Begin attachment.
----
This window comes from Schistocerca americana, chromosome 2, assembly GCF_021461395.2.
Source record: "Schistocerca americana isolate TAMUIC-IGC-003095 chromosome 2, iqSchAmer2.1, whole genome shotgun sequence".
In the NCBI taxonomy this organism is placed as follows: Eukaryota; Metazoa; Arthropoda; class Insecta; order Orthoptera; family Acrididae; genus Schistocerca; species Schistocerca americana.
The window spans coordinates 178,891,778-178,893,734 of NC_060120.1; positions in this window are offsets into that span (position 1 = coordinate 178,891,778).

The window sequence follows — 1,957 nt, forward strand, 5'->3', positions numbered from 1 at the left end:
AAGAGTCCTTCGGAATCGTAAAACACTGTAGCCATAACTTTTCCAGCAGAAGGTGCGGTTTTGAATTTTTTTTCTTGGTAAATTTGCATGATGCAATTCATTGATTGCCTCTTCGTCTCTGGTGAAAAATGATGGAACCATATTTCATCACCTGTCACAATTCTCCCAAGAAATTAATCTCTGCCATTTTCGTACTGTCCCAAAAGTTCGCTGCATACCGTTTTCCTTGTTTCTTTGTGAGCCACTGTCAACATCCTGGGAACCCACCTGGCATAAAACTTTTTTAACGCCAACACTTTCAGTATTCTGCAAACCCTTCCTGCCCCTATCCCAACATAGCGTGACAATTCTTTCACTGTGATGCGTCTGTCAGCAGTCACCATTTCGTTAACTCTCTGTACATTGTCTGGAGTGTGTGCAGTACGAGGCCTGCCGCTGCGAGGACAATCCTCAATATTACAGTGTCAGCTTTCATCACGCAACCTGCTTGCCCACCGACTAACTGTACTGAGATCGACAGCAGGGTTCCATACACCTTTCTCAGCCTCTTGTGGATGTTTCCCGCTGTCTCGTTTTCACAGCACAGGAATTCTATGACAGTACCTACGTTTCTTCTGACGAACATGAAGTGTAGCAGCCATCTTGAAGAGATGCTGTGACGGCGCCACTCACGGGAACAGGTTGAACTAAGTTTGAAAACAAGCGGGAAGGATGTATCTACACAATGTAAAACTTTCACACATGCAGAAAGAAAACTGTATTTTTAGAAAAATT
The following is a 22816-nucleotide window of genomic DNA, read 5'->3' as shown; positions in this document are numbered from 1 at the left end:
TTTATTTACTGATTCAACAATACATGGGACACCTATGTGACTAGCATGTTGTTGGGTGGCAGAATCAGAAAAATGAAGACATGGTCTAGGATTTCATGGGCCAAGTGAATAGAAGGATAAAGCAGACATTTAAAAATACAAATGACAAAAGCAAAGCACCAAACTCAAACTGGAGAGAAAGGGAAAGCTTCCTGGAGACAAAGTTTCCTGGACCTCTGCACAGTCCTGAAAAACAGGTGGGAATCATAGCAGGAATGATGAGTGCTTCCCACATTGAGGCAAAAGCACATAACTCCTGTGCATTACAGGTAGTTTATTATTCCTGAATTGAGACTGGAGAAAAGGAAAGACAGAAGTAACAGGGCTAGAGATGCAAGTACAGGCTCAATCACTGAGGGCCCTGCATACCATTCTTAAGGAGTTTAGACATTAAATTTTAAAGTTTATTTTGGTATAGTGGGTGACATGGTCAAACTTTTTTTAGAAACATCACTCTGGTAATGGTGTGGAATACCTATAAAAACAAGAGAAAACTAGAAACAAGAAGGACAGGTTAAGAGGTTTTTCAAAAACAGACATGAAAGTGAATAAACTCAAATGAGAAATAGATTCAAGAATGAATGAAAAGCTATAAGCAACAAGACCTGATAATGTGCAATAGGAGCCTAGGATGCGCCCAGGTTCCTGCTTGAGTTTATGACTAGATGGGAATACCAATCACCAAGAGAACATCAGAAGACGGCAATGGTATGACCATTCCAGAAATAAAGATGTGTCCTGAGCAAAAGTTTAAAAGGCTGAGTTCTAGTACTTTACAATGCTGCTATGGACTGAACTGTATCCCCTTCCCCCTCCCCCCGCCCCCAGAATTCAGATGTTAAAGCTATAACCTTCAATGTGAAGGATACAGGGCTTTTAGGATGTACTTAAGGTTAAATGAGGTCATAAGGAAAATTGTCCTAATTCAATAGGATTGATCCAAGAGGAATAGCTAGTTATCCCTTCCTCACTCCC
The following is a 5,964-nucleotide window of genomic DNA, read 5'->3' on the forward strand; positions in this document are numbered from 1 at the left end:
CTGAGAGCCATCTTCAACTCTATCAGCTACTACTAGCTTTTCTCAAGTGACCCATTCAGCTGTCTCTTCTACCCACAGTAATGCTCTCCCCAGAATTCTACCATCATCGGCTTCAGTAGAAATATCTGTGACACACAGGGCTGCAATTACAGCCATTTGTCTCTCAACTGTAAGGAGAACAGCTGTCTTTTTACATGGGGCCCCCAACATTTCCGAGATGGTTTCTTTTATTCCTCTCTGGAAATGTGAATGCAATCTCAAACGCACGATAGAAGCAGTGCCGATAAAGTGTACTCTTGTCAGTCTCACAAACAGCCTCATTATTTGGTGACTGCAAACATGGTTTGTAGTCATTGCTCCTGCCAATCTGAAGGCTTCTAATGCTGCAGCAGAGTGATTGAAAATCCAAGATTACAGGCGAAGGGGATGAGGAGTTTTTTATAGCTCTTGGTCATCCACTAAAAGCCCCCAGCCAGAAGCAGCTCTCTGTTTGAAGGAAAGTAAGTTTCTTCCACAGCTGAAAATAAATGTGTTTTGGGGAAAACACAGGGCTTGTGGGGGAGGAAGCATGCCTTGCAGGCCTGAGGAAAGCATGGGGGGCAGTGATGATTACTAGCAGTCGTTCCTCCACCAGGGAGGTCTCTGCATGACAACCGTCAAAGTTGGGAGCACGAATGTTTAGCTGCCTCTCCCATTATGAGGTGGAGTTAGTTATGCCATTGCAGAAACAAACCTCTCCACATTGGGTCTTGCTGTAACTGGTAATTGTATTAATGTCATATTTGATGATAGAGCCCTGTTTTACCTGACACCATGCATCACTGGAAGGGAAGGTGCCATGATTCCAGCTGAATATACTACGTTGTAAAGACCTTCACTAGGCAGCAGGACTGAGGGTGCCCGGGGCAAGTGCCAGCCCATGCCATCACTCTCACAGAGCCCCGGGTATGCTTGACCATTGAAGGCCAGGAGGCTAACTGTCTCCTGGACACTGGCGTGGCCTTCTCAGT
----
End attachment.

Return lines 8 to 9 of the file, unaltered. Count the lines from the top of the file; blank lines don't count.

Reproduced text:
TTTATTTACTGATTCAACAATACATGGGACACCTATGTGACTAGCATGTTGTTGGGTGGCAGAATCAGAAAAATGAAGACATGGTCTAGGATTTCATGGGCCAAGTGAATAGAAGGATAAAGCAGACATTTAAAAATACAAATGACAAAAGCAAAGCACCAAACTCAAACTGGAGAGAAAGGGAAAGCTTCCTGGAGACAAAGTTTCCTGGACCTCTGCACAGTCCTGAAAAACAGGTGGGAATCATAGCAGGAATGATGAGTGCTTCCCACATTGAGGCAAAAGCACATAACTCCTGTGCATTACAGGTAGTTTATTATTCCTGAATTGAGACTGGAGAAAAGGAAAGACAGAAGTAACAGGGCTAGAGATGCAAGTACAGGCTCAATCACTGAGGGCCCTGCATACCATTCTTAAGGAGTTTAGACATTAAATTTTAAAGTTTATTTTGGTATAGTGGGTGACATGGTCAAACTTTTTTTAGAAACATCACTCTGGTAATGGTGTGGAATACCTATAAAAACAAGAGAAAACTAGAAACAAGAAGGACAGGTTAAGAGGTTTTTCAAAAACAGACATGAAAGTGAATAAACTCAAATGAGAAATAGATTCAAGAATGAATGAAAAGCTATAAGCAACAAGACCTGATAATGTGCAATAGGAGCCTAGGATGCGCCCAGGTTCCTGCTTGAGTTTATGACTAGATGGGAATACCAATCACCAAGAGAACATCAGAAGACGGCAATGGTATGACCATTCCAGAAATAAAGATGTGTCCTGAGCAAAAGTTTAAAAGGCTGAGTTCTAGTACTTTACAATGCTGCTATGGACTGAACTGTATCCCCTTCCCCCTCCCCCCGCCCCCAGAATTCAGATGTTAAAGCTATAACCTTCAATGTGAAGGATACAGGGCTTTTAGGATGTACTTAAGGTTAAATGAGGTCATAAGGAAAATTGTCCTAATTCAATAGGATTGATCCAAGAGGAATAGCTAGTTATCCCTTCCTCACTCCC
The following is a 5,964-nucleotide window of genomic DNA, read 5'->3' on the forward strand; positions in this document are numbered from 1 at the left end: